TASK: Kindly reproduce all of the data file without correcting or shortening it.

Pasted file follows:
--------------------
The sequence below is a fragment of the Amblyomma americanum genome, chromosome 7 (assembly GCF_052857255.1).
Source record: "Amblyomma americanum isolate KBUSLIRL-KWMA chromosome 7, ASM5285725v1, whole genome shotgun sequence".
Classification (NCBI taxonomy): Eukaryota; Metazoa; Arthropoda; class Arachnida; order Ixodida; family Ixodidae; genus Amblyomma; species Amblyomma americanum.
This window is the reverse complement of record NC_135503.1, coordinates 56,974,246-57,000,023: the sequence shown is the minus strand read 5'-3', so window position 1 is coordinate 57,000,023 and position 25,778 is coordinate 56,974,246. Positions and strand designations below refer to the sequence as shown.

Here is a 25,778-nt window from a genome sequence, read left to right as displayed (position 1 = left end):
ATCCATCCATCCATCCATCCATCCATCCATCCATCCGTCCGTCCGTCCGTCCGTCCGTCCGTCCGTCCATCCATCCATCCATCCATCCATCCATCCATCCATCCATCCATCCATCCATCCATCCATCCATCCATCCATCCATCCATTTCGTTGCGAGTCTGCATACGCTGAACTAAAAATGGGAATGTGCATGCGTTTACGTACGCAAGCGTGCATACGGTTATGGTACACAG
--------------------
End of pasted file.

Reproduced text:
The sequence below is a fragment of the Amblyomma americanum genome, chromosome 7 (assembly GCF_052857255.1).
Source record: "Amblyomma americanum isolate KBUSLIRL-KWMA chromosome 7, ASM5285725v1, whole genome shotgun sequence".
Classification (NCBI taxonomy): Eukaryota; Metazoa; Arthropoda; class Arachnida; order Ixodida; family Ixodidae; genus Amblyomma; species Amblyomma americanum.
This window is the reverse complement of record NC_135503.1, coordinates 56,974,246-57,000,023: the sequence shown is the minus strand read 5'-3', so window position 1 is coordinate 57,000,023 and position 25,778 is coordinate 56,974,246. Positions and strand designations below refer to the sequence as shown.

Here is a 25,778-nt window from a genome sequence, read left to right as displayed (position 1 = left end):
ATCCATCCATCCATCCATCCATCCATCCATCCATCCGTCCGTCCGTCCGTCCGTCCGTCCGTCCGTCCATCCATCCATCCATCCATCCATCCATCCATCCATCCATCCATCCATCCATCCATCCATCCATCCATCCATCCATCCATTTCGTTGCGAGTCTGCATACGCTGAACTAAAAATGGGAATGTGCATGCGTTTACGTACGCAAGCGTGCATACGGTTATGGTACACAG